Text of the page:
Pain, Inflammation, Joint disorders | April 18, 2018 | Author: Naturopath
Boswellia serrata is a tree that produces a medicinal resin, also known as frankincense. Boswellia resin is used extensively in traditional Ayurvedic medicine as a pain-killer. Western herbal medicine and research has begun investigating this natural analgesic anti-inflammatory herb for its potential as an alternative to prescription pain-killers.
The anti-inflammatory and analgesic actions of boswellia are largely due to a group of active constituents in the resin called boswellic acids. Some studies have shown that these acids can relieve pain and inflammation in chronic conditions as effectively as non-steroidal anti-inflammatory drugs (NSAIDs) .
Osteoarthritis and rheumatoid arthritis are caused by very different mechanisms with similar symptoms of stiff and sore joints. Boswellia may provide relief to people suffering from either (or both) forms of arthritis.
Osteoarthritis is the most common type of arthritis and is caused by gradual wear and tear of joints.
This degradation of joints can lead to reduced mobility along with chronic and severe pain, and many patients rely on NSAIDs to maintain their quality of life.
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Recent studies have demonstrated that boswellia and boswellic acids may improve the symptoms of osteoarthritis on their own, or in combination with other anti-inflammatory herbs:
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Rheumatoid arthritis (RA) is similar to osteoarthritis in that it is a chronic condition that affects the joints, but RA involves more dysfunction in the immune system. It is an autoimmune condition where immune cells attack particular joints and cause inflammation, pain and swelling. Boswellia also has potential in RA – it may help to balance the immune system and reduce the number of white blood cells in the joints, which will slow down autoimmune destruction and relieve symptoms  .
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Inflammatory bowel disease is an umbrella term for disorders of severe inflammation in the large intestine that present with symptoms of severe pain, bleeding and diarrhoea. IBD conditions can be debilitating and chronic, with periods of remission and flare-ups repeating throughout life.
Good news – studies suggest that boswellia may promote remission of symptoms in IBD, reduce the risk of complications, and relieve associated issues such as joint pain  .
Speak to a qualified herbalist or nutritionist before taking boswellia for IBD, as certain extracts and potencies may contribute to gastrointestinal side effects.
IBS can occur at the same time as inflammatory bowel diseases or other bowel conditions, or it can present on its own. It is characterised by symptoms of abdominal pain, constipation or diarrhoea, indigestion, gas, cramping and discomfort. Boswellia may help to relieve the severity of these symptoms and could also improve associated mood conditions such as anxiety and depression .
NOTE: It's important to speak to a doctor before self-prescribing natural therapies for IBS, as it may be connected to other conditions.
When complications of type 2 diabetes and insulin resistance occur, they are often due to an increase in oxidative stress, cellular damage and inflammation throughout the body. Early stages of type 2 diabetes is characterised by high levels of insulin in the blood, which drives up the levels of reactive oxygen species (ROS) and cascades of free radical activity. This causes damage to cells, nerves and tissues which lead to serious T2DM complications.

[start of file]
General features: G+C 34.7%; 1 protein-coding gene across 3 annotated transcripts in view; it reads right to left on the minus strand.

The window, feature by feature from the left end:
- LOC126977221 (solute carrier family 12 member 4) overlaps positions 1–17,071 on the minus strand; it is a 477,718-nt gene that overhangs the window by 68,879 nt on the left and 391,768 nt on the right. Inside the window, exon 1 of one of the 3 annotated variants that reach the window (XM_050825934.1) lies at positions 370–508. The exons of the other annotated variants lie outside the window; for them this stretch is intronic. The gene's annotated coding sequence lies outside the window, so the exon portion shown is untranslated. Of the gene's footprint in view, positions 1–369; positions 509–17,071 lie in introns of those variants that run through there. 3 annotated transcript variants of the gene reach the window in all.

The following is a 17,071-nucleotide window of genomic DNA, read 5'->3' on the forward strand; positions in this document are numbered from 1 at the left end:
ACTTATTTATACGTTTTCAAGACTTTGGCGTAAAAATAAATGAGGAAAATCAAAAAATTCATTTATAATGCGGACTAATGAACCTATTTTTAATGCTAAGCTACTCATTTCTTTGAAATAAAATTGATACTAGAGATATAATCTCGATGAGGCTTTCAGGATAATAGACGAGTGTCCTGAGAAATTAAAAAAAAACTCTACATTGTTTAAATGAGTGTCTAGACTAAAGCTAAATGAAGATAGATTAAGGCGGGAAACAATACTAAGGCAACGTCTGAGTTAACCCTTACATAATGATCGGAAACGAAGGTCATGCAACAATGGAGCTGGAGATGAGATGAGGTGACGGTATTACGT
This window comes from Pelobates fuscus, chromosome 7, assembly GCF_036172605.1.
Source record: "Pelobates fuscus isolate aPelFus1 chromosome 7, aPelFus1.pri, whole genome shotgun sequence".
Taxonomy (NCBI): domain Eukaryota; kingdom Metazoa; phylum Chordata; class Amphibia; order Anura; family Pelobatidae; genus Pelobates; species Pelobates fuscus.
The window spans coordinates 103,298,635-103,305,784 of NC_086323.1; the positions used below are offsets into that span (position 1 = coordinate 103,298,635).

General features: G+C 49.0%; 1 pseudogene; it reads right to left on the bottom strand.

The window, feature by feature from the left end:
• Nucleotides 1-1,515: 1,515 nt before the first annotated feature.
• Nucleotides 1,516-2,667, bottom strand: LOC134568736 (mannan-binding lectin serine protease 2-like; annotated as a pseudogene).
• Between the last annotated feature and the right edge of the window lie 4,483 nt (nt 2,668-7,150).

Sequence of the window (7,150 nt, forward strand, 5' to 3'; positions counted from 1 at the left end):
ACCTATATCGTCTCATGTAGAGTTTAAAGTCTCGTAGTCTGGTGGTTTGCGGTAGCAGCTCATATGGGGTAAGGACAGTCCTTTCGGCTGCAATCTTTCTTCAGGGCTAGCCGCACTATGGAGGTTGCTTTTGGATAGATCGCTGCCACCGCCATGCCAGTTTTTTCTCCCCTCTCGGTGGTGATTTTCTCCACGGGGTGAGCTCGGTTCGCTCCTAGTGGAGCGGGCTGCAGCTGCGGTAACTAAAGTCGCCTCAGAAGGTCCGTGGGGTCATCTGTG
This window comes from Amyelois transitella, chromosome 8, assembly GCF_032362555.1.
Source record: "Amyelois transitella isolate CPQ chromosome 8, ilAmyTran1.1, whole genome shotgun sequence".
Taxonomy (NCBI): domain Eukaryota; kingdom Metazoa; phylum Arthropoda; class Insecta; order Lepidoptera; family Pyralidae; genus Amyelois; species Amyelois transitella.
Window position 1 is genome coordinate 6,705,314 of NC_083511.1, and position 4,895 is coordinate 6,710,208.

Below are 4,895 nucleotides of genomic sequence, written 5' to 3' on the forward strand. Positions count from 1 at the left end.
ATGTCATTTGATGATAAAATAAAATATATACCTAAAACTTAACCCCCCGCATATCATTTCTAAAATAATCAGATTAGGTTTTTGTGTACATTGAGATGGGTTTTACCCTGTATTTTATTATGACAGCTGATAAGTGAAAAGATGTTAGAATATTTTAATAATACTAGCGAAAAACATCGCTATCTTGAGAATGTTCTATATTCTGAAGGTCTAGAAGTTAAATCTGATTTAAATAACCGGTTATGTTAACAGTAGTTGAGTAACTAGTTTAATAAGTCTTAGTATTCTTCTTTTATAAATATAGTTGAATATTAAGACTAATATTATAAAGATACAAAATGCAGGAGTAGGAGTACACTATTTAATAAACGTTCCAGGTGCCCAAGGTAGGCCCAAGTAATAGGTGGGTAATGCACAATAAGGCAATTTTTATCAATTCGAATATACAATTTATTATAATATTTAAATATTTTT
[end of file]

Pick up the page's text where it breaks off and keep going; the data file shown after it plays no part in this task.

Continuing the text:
As a strong antioxidant, boswellia has been shown to protect sensitive tissues against ROS and free radical attack. It may also improve the underlying condition by boosting insulin sensitivity and normalising blood glucose levels  – but the results aren't conclusive, and correct dosage is essential. A study in 2016 showed that 500mg per day of boswellia gum resin (not concentrated extract) was no more effective at reducing glucose levels in diabetic patients than a placebo  – other studies have used a dose of at least 900mg of boswellia resin per day to demonstrate therapeutic results.
Boswellia acts as an antioxidant to reduce this oxidation and subsequent inflammation, and may also be protective against LDL oxidation. By protecting LDL, boswellia may help to reduce the formation of plaque in arteries that leads to atherosclerosis and heart disease.
People who suffer from migraines and chronic headaches often rely on pharmaceutical pain killers to relieve the symptoms, but boswellia may offer an alternative.
Boswellic acids have been shown to reduce the release of inflammatory chemicals that are associated with migraines, and may ease the severity and frequency of headaches.
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 Shenvi, S., et al. (2015) Synthesis and biological evaluation of boswellic acid-NSAID hybrid molecules as anti-inflammatory and anti-arthritic agents. Eur J Med Chem., 98, 170 – 178. https://www.ncbi.nlm.nih.gov/pubmed/26010018
 Kimmatkar, N., et al. (2003) Efficacy and tolerability of Boswellia serrata extract in treatment of osteoarthritis of knee – A randomized double blind placebo controlled trial. Phytomedicine,10, 3 – 7. https://www.researchgate.net/publication/10869700_Efficacy_and_tolerability_of_Boswellia_serrata_extract_treatment_of_osteoarthritis_of_knee_-_A_randomized_double_blind_placebo_controlled_trial
 Haroyan, A., et al. (2018) Efficacy and safety of curcumin and its combination with boswellic acid in osteoarthritis: a comparative, randomized, double-blind, placebo-controlled study. BMC Complement Altern Med., 18:7. https://www.ncbi.nlm.nih.gov/pmc/articles/PMC5761198/
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